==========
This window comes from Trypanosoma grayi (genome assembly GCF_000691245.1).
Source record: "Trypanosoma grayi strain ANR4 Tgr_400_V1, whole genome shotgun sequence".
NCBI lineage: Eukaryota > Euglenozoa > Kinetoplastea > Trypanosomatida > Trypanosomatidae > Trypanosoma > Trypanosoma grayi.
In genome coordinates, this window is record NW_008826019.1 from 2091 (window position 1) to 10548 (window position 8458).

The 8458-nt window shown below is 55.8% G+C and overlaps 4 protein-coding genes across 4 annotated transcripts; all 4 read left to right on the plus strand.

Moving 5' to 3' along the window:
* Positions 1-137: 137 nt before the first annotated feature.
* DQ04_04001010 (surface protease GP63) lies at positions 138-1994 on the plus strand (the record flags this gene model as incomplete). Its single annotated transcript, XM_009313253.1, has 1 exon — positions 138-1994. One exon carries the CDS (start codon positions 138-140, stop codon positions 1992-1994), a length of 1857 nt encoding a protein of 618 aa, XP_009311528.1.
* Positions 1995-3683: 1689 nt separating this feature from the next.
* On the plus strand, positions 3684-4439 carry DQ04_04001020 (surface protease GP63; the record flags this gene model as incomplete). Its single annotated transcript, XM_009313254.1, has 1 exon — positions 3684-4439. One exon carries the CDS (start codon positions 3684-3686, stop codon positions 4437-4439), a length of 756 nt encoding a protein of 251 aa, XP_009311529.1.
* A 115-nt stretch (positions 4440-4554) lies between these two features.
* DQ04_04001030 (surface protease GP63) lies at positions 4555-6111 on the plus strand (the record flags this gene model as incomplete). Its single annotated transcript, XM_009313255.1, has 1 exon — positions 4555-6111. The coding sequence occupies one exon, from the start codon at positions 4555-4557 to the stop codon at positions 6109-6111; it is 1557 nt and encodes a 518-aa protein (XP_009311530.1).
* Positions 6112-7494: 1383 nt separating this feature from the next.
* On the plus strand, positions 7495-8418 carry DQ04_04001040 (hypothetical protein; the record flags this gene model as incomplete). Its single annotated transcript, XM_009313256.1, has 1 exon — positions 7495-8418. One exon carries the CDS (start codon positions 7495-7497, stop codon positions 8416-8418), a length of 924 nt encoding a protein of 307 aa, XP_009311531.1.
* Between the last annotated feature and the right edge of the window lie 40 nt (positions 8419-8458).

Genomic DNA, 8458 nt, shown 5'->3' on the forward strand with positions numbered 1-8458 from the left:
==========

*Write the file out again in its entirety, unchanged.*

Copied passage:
This window comes from Trypanosoma grayi (genome assembly GCF_000691245.1).
Source record: "Trypanosoma grayi strain ANR4 Tgr_400_V1, whole genome shotgun sequence".
NCBI lineage: Eukaryota > Euglenozoa > Kinetoplastea > Trypanosomatida > Trypanosomatidae > Trypanosoma > Trypanosoma grayi.
In genome coordinates, this window is record NW_008826019.1 from 2091 (window position 1) to 10548 (window position 8458).

The 8458-nt window shown below is 55.8% G+C and overlaps 4 protein-coding genes across 4 annotated transcripts; all 4 read left to right on the plus strand.

Moving 5' to 3' along the window:
* Positions 1-137: 137 nt before the first annotated feature.
* DQ04_04001010 (surface protease GP63) lies at positions 138-1994 on the plus strand (the record flags this gene model as incomplete). Its single annotated transcript, XM_009313253.1, has 1 exon — positions 138-1994. One exon carries the CDS (start codon positions 138-140, stop codon positions 1992-1994), a length of 1857 nt encoding a protein of 618 aa, XP_009311528.1.
* Positions 1995-3683: 1689 nt separating this feature from the next.
* On the plus strand, positions 3684-4439 carry DQ04_04001020 (surface protease GP63; the record flags this gene model as incomplete). Its single annotated transcript, XM_009313254.1, has 1 exon — positions 3684-4439. One exon carries the CDS (start codon positions 3684-3686, stop codon positions 4437-4439), a length of 756 nt encoding a protein of 251 aa, XP_009311529.1.
* A 115-nt stretch (positions 4440-4554) lies between these two features.
* DQ04_04001030 (surface protease GP63) lies at positions 4555-6111 on the plus strand (the record flags this gene model as incomplete). Its single annotated transcript, XM_009313255.1, has 1 exon — positions 4555-6111. The coding sequence occupies one exon, from the start codon at positions 4555-4557 to the stop codon at positions 6109-6111; it is 1557 nt and encodes a 518-aa protein (XP_009311530.1).
* Positions 6112-7494: 1383 nt separating this feature from the next.
* On the plus strand, positions 7495-8418 carry DQ04_04001040 (hypothetical protein; the record flags this gene model as incomplete). Its single annotated transcript, XM_009313256.1, has 1 exon — positions 7495-8418. One exon carries the CDS (start codon positions 7495-7497, stop codon positions 8416-8418), a length of 924 nt encoding a protein of 307 aa, XP_009311531.1.
* Between the last annotated feature and the right edge of the window lie 40 nt (positions 8419-8458).

Genomic DNA, 8458 nt, shown 5'->3' on the forward strand with positions numbered 1-8458 from the left: